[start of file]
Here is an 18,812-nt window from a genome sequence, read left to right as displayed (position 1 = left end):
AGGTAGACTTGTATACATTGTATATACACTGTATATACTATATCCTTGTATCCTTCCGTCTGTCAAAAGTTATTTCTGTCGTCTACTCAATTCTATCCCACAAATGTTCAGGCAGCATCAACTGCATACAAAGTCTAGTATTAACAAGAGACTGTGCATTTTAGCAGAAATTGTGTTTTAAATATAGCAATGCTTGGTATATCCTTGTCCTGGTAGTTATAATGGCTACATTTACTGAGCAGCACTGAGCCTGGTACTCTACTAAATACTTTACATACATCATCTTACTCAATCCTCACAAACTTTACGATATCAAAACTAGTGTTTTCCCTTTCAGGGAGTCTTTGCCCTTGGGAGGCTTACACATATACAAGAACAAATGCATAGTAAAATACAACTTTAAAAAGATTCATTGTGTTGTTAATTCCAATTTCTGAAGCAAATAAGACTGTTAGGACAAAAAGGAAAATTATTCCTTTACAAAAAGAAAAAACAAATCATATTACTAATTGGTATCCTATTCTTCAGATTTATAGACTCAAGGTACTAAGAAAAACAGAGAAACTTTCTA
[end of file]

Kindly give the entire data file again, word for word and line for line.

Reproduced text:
Here is an 18,812-nt window from a genome sequence, read left to right as displayed (position 1 = left end):
AGGTAGACTTGTATACATTGTATATACACTGTATATACTATATCCTTGTATCCTTCCGTCTGTCAAAAGTTATTTCTGTCGTCTACTCAATTCTATCCCACAAATGTTCAGGCAGCATCAACTGCATACAAAGTCTAGTATTAACAAGAGACTGTGCATTTTAGCAGAAATTGTGTTTTAAATATAGCAATGCTTGGTATATCCTTGTCCTGGTAGTTATAATGGCTACATTTACTGAGCAGCACTGAGCCTGGTACTCTACTAAATACTTTACATACATCATCTTACTCAATCCTCACAAACTTTACGATATCAAAACTAGTGTTTTCCCTTTCAGGGAGTCTTTGCCCTTGGGAGGCTTACACATATACAAGAACAAATGCATAGTAAAATACAACTTTAAAAAGATTCATTGTGTTGTTAATTCCAATTTCTGAAGCAAATAAGACTGTTAGGACAAAAAGGAAAATTATTCCTTTACAAAAAGAAAAAACAAATCATATTACTAATTGGTATCCTATTCTTCAGATTTATAGACTCAAGGTACTAAGAAAAACAGAGAAACTTTCTA